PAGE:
In his second point, Rohlfing agreed with the court’s opinion that the turbine is not lienable under traditional mechanic’s lien statute. “The court held that the work done on the wind turbine tower is not lienable because it did not enhance the value of the owner’s property. I agree with that holding and it is consistent with existing law. It would be unfair to make a land owner who is getting a modest yearly income from the easement rights pay for an expensive improvement which is far more expensive than the owner’s stream of income.”
Lien on Easement vs. Lien on Leasehold
Last on Rohlfing’s list? The frustrating difference between a lien on an easement and a lien on a leasehold.
“Thirdly, the court holds that a mechanics lien can never be imposed on an easement right, even if it the right is more akin to a leasehold interest. I am troubled by the distinction between liens on easements and liens on leasehold interests. The authority relied on by the court to reach that conclusion is distinguishable from this case. The court could have treated the easement rights similar to a lease and permitted a mechanics lien on the leasehold interest but not the fee simple owner. This would have protected the lien claimant and it would have been a fair result consistent with case law. There was a traditional easement to allow access to and from the wind turbine, but the land on which the turbine is situated has more lease-like characteristics. For its authority, the court cites to a case which considers a more typical easement.
The problem is that typical leaseholds might now be converted to easements to avoid mechanics liens.
Further, fixtures that are clearly not intended to be removed from the property might be adjudicated to be trade fixtures and, thus, not lienable. These two developments might weaken mechanics lien rights in Illinois.”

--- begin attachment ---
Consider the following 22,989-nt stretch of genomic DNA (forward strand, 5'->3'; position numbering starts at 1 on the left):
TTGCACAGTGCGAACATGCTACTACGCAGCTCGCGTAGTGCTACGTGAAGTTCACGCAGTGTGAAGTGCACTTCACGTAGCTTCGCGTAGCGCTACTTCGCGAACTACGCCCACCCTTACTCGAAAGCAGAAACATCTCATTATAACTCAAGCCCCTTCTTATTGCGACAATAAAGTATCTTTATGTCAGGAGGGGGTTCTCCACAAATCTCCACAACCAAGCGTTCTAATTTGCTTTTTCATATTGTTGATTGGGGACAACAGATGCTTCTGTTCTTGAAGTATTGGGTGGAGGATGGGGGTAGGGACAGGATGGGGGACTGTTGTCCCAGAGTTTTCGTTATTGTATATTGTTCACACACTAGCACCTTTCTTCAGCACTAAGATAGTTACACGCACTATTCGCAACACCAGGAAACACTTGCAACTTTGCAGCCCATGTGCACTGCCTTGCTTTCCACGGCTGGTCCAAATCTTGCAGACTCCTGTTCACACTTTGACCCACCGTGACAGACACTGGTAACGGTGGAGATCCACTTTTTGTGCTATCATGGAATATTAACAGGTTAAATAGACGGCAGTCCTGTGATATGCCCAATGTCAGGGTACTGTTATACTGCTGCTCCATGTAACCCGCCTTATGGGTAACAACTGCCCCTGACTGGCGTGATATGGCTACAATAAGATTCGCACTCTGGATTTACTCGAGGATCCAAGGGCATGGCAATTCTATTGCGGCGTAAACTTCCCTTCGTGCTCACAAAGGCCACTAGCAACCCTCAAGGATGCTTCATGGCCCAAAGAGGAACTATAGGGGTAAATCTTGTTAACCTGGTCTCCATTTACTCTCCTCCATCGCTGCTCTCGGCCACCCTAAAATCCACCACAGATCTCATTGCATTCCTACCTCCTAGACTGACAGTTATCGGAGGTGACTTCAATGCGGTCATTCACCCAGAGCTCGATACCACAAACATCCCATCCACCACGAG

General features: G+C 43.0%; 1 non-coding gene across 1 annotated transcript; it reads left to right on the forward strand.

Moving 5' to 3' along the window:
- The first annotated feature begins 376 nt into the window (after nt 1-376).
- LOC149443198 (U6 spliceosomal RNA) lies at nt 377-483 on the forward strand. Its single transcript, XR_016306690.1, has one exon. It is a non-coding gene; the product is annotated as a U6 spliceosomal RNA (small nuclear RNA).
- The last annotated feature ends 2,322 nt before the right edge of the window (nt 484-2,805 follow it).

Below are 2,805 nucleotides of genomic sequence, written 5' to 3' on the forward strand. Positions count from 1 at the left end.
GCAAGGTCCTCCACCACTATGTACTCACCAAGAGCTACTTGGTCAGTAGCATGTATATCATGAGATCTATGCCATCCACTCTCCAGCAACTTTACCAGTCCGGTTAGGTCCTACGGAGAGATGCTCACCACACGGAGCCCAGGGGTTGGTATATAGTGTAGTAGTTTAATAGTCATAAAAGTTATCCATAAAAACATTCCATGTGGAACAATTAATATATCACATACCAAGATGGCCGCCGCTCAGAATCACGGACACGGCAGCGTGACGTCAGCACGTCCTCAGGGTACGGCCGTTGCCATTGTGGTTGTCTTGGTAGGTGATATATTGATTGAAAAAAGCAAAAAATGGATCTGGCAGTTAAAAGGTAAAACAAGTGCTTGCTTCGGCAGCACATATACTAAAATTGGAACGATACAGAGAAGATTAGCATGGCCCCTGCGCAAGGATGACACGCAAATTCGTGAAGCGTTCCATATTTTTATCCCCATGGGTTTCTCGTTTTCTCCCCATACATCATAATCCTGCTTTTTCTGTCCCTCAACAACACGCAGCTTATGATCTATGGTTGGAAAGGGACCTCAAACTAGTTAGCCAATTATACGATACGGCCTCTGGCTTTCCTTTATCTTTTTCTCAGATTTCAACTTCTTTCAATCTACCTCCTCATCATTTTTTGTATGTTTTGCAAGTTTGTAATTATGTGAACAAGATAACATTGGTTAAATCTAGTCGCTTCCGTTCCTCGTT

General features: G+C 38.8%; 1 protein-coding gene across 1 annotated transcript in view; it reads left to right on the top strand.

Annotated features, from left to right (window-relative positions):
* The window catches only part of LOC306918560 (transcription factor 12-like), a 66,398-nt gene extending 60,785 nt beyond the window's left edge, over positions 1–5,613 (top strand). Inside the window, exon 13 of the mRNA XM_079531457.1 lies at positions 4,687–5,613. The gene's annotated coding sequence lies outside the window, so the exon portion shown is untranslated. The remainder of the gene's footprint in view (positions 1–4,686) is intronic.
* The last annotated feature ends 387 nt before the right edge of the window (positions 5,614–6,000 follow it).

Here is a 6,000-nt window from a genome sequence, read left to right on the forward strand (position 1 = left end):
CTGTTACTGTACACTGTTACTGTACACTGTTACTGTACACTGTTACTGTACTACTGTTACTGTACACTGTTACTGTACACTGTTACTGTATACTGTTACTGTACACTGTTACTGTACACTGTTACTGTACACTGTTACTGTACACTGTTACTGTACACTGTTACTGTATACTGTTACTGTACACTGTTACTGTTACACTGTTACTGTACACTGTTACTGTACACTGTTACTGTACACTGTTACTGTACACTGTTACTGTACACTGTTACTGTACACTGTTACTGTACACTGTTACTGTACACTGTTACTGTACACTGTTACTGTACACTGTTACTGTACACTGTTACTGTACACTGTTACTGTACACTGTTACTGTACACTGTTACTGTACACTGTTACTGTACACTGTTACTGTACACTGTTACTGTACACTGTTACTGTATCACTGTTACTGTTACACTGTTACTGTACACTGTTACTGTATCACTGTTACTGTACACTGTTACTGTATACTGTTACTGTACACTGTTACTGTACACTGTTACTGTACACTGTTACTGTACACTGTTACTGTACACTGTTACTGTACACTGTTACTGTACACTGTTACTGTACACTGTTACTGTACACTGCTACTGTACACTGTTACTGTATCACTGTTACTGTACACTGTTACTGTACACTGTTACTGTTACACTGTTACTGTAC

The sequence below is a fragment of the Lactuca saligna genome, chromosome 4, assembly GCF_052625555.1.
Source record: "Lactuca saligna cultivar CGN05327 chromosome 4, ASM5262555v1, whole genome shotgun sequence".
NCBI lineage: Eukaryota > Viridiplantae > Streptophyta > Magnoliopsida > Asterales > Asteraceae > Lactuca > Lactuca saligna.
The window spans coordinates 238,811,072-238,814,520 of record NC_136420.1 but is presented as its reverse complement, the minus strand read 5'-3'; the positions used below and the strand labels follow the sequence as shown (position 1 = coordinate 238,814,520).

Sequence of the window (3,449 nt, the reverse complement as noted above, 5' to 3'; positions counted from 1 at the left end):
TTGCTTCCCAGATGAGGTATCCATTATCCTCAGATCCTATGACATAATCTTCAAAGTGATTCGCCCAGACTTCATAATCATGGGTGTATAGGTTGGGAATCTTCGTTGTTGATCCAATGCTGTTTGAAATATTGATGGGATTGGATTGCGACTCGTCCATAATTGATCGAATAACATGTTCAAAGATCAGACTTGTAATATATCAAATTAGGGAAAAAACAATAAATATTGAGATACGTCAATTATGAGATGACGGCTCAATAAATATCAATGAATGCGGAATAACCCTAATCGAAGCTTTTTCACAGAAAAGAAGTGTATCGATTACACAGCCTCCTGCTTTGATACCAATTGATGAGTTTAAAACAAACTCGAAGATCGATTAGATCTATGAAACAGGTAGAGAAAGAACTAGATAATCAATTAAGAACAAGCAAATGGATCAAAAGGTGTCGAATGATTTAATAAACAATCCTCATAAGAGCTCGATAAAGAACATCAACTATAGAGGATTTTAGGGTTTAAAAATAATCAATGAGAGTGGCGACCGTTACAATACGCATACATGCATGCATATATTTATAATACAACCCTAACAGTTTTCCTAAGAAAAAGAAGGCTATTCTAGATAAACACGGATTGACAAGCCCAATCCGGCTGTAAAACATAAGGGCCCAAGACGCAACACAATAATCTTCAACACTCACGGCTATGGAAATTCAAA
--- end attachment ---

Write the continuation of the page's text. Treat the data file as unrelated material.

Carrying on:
What’s a Subcontractor to Do & What’s Next in Legal Action?
Rohlfing commented that this case could head to the Supreme Court, who may in turn handle some of these issues. There is also the possibility that some construction associations may collaborate and propose a bill. For now, the most pressing question is how to protect claimants whose mechanic’s lien rights may be undercut by this decision.
While this is unchartedterritory, Rohlfing has two suggestions for potential claimants. “1) determine whether a UCC article 9 security interest might be available in the trade fixtures under these circumstances; and
2) have the turbine supplier require the easement holder to execute a collateral assignment of easement rights to be triggered in the event of non-payment.”
It’s Certainly Not Over
This case will undoubtedly spur continued debate, and could even result in new legislation. Stay tuned to the NCS blog, as we follow this and other relevant cases.
If you are furnishing to a project and are unsure whether mechanic’s lien rights or UCC rights would apply, contact NCS or seek a legal opinion.
A special thank you to James T. Rohlfing, Attorney at Law with ARNSTEIN & LEHR LLP for his insight on this case and his continued dedication to the construction community!